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Message ID: 8731
Date: 2010-12-08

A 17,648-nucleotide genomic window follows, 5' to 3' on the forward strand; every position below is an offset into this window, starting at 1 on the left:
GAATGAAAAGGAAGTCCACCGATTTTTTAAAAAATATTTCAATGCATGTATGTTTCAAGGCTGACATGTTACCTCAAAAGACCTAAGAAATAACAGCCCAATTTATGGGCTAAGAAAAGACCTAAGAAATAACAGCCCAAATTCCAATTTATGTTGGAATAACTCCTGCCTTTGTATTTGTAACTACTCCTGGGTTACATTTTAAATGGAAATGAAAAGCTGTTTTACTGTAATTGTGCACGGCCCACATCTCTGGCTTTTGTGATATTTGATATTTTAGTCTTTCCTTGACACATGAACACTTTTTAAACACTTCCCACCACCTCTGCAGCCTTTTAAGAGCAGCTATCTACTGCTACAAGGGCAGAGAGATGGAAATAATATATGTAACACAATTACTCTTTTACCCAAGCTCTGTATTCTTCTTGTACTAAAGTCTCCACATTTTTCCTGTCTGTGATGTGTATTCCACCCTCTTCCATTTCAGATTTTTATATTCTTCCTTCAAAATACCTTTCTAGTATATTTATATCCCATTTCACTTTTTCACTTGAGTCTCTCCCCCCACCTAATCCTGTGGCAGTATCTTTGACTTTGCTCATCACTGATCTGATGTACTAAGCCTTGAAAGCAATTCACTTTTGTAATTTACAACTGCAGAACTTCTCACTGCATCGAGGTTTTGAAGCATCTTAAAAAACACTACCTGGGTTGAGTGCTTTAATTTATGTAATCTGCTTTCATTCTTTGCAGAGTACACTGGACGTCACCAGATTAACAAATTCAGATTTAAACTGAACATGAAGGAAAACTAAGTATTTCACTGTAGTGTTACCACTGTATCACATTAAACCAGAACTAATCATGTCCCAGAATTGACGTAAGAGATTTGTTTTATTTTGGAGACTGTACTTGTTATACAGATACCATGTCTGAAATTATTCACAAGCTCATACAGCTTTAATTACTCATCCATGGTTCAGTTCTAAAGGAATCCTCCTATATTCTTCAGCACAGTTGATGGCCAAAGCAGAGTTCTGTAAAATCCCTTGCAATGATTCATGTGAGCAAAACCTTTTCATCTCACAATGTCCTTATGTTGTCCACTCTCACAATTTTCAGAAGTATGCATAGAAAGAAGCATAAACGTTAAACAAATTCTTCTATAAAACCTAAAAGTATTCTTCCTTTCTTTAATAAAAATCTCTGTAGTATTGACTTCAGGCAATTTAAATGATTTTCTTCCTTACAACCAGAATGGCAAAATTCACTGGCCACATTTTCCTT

Author:Joshua P Mersky

Subject:Re: impact of poor quality foster care